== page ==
Tornados damage and destroy schools every year, but many school designers and planners continue to propose new facilities that do not incorporate storm safety techniques. They often subscribe to the “it can't happen here” idea or argue that making schools safe is too expensive.
On the heels of two violent storms that damaged schools in 2007, education planners need to make sure they understand how to protect students by incorporating tornado shelters that are effective and affordable.
A reminder of the risk
Two storms this year serve as reminders that tornado safety is vital for schools. A March 2007 tornado in Enterprise, Ala., killed eight high school students — the largest death toll in a school tornado in many years. As the storm raced toward the town, school officials determined they didn't have time to carry out their emergency plan and send students home, and the deaths occurred when masonry from a collapsed interior corridor wall and the steel roof structure fell on students huddled in a corridor.
In May, an EF5 tornado — the most damaging level — in Greensburg, Kan., destroyed 95 percent of the town and killed 10 people. Schools were not in session, but there could have been dozens of injuries and deaths if the schools had been open.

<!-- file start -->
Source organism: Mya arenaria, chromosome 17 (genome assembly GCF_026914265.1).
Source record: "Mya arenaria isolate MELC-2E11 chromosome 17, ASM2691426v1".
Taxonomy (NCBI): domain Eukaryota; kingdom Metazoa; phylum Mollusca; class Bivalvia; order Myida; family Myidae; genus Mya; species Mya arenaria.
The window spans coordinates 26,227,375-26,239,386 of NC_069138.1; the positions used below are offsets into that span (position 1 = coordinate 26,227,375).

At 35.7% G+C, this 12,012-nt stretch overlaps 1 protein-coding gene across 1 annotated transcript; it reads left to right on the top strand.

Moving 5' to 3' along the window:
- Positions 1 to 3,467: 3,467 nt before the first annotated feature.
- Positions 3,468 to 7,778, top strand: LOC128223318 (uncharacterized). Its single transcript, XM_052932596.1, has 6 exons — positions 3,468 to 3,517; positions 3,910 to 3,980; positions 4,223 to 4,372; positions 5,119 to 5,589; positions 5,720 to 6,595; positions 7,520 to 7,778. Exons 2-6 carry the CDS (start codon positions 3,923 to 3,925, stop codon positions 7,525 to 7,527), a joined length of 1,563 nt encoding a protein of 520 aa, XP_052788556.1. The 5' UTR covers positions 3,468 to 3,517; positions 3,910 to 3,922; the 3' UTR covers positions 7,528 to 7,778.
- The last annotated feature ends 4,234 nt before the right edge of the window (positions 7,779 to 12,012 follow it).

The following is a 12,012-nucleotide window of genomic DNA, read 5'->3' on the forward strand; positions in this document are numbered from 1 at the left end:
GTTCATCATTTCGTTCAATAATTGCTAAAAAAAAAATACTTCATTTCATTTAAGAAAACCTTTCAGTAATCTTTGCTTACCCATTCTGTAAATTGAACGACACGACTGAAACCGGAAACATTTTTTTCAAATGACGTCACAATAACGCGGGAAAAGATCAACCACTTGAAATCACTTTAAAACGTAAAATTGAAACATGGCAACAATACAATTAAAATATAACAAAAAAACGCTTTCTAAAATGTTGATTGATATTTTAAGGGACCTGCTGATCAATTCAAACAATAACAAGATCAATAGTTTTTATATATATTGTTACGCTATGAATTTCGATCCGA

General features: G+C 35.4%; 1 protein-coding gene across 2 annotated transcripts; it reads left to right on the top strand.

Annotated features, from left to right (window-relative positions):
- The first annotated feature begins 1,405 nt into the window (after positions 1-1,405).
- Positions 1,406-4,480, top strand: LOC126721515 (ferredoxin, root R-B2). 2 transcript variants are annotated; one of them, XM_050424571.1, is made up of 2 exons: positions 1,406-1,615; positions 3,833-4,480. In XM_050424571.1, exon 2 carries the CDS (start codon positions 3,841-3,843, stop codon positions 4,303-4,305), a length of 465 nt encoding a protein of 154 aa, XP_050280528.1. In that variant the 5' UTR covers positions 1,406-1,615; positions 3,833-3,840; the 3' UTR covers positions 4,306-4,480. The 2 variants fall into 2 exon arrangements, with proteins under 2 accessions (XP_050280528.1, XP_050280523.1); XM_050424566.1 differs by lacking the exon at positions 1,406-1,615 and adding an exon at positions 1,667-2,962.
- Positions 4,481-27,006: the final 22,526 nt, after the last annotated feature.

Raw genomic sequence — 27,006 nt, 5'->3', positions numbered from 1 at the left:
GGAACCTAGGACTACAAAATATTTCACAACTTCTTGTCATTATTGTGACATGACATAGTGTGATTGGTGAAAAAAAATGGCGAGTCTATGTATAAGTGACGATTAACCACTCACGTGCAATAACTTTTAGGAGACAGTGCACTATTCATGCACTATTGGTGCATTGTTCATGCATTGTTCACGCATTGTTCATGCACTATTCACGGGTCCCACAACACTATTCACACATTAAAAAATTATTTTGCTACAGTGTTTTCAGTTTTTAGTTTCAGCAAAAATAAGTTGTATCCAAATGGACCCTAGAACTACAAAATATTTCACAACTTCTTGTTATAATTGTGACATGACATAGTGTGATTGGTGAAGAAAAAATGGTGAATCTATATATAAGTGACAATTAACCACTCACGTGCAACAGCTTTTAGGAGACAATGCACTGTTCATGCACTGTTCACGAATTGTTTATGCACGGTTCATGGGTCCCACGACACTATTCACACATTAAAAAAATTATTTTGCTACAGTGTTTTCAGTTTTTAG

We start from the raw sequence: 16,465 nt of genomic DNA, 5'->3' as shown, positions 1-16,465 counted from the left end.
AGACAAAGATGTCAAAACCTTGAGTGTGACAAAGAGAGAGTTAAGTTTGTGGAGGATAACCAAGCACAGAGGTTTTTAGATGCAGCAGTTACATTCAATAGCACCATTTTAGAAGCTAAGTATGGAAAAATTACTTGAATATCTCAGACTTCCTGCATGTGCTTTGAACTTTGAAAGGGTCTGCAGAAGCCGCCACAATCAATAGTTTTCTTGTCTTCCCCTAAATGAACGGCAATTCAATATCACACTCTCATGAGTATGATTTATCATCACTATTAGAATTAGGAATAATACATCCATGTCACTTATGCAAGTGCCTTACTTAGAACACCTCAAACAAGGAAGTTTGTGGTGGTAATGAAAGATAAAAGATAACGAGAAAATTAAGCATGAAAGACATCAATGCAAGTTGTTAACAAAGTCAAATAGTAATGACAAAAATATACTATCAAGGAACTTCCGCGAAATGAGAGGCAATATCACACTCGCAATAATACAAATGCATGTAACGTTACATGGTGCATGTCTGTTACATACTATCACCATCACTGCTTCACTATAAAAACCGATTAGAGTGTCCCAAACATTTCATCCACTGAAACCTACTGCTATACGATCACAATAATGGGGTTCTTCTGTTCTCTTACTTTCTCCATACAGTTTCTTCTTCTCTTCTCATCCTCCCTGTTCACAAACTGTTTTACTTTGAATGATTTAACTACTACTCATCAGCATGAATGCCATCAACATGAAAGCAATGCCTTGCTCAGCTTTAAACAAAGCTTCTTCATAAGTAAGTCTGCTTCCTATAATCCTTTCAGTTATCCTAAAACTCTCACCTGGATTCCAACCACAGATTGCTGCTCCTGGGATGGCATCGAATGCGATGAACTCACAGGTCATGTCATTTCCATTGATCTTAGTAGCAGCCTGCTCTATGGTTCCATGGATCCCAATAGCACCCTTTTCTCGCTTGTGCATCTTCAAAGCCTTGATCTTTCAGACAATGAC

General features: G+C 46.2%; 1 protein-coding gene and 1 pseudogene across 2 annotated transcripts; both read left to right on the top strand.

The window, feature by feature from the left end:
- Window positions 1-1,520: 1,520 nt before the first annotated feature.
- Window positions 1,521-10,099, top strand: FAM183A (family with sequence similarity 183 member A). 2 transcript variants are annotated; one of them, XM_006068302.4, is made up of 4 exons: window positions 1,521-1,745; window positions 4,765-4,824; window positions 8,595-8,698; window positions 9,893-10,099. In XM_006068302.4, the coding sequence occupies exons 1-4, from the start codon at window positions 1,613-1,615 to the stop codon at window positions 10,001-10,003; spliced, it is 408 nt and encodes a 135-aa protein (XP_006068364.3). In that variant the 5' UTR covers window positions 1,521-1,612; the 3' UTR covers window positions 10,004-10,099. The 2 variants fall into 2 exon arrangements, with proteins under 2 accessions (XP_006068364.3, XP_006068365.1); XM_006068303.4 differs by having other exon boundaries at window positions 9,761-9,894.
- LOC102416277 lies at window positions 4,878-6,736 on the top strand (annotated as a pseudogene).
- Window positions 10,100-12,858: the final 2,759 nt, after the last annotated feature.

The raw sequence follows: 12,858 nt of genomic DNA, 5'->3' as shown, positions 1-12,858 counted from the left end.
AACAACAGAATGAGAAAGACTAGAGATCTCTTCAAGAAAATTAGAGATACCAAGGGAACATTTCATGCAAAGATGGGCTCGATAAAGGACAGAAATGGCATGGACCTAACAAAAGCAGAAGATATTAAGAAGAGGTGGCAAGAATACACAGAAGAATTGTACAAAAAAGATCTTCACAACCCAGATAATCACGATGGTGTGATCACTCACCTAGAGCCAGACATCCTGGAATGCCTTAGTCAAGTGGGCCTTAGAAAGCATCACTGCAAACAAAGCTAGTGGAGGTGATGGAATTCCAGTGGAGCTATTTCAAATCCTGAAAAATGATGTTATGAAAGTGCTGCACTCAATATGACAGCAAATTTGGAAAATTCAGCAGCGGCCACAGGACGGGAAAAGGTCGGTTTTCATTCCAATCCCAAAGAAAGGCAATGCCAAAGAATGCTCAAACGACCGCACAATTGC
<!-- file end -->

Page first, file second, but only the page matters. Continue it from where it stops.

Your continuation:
About half of the continental United States is situated in 200 mph+ design wind load zone; the majority of this zone is east of the Continental Divide. Many planners believe that tornados occur only in Kansas, Oklahoma and Texas. On the contrary, 23 states have at least a portion of their population that lies within the 250 mph wind zone.
Schools generally are more prepared for other types of disasters than they are for tornados. For instance, schools threatened by hurricanes generally get several days of advance warning. And in some cases, schools in hurricane-prone areas are the designated community shelters and have been built to withstand a storm's wind and debris forces. Facilities in earthquake zones also are constructed to higher standards and often built as post-disaster recovery shelters. Schools threatened by flooding usually have advanced warning too, so students are not in the building when the waters rise. Moreover, fire safety for school facilities is stressed in both fire and model building codes.
So why do school planners often take tornado shelter design less seriously? In part, a number of myths and misperceptions exist about tornado safety planning.